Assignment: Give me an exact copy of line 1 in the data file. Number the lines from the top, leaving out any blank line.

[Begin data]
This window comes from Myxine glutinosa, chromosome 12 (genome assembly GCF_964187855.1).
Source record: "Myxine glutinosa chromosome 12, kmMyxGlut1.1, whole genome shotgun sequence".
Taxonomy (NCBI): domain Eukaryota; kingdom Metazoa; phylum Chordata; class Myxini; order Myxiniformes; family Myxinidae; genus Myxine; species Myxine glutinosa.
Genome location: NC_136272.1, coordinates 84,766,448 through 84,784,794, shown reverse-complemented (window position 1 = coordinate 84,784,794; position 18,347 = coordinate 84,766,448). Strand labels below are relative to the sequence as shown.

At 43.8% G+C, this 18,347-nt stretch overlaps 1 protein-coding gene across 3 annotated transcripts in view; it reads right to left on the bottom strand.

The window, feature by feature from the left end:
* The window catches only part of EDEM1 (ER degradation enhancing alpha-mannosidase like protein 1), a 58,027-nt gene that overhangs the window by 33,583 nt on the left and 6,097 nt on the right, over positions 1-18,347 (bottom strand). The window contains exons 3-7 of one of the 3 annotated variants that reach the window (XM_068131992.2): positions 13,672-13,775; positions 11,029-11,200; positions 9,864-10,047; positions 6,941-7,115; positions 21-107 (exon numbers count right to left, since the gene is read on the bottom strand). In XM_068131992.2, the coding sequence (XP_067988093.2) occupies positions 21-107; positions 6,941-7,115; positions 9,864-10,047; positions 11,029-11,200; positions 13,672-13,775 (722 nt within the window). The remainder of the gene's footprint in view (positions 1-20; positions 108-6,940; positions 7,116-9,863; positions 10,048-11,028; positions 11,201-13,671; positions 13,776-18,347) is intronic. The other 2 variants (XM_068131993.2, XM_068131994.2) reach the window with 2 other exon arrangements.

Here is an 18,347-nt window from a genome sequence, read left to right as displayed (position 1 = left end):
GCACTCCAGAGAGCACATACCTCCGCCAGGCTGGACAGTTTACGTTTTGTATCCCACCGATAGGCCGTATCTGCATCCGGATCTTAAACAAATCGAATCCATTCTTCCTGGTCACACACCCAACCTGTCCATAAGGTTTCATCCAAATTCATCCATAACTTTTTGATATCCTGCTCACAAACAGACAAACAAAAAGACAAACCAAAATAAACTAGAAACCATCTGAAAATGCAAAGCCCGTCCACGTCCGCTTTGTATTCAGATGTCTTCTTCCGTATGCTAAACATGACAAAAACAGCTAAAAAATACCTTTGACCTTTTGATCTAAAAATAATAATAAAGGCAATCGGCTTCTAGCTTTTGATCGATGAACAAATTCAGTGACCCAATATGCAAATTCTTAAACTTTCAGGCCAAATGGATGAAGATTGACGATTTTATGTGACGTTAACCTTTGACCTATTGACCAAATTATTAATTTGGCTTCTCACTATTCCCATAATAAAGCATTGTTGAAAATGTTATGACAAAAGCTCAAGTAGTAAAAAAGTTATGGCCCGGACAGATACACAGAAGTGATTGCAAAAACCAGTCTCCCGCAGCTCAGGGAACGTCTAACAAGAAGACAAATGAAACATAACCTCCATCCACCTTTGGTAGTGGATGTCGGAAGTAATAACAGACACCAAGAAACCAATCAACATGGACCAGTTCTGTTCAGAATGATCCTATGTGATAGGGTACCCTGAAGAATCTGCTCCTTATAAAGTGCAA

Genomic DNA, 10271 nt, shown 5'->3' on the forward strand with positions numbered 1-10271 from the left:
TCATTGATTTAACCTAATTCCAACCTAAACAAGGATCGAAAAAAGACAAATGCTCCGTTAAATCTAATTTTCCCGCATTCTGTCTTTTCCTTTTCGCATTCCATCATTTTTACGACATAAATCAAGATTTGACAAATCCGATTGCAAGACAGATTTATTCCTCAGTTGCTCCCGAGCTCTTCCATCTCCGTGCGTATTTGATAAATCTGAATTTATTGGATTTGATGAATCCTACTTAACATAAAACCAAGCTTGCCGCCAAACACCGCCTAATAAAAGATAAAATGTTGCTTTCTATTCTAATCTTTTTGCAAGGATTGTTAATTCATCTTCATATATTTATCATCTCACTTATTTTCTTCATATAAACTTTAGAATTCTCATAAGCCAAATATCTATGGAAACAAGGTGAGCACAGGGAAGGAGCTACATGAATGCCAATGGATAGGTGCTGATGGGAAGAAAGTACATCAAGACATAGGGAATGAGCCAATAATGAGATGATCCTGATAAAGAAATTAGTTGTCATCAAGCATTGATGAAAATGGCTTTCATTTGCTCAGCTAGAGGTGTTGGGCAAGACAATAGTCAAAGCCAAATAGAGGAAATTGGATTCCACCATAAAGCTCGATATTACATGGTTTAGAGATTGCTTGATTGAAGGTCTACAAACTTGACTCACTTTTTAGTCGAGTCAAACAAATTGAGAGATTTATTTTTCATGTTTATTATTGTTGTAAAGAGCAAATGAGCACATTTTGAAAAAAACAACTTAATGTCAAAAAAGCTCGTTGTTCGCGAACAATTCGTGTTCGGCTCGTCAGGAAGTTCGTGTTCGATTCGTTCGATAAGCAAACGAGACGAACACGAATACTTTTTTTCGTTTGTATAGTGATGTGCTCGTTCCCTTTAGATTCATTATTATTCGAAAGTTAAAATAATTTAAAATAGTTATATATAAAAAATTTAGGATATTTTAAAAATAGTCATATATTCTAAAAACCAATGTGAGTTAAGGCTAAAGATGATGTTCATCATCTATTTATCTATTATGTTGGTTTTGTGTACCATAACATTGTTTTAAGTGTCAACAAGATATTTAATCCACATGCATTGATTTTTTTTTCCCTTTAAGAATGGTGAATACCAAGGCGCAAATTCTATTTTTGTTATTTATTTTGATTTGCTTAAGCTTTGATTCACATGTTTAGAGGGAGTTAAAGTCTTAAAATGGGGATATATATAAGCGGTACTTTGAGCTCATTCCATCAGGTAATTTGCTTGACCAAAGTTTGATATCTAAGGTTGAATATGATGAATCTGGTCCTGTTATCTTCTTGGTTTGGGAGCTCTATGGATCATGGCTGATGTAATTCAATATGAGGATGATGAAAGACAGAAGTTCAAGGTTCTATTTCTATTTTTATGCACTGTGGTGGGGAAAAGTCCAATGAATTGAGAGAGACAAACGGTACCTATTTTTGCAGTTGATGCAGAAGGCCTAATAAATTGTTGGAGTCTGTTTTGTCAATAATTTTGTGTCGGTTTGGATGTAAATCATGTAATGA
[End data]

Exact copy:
This window comes from Myxine glutinosa, chromosome 12 (genome assembly GCF_964187855.1).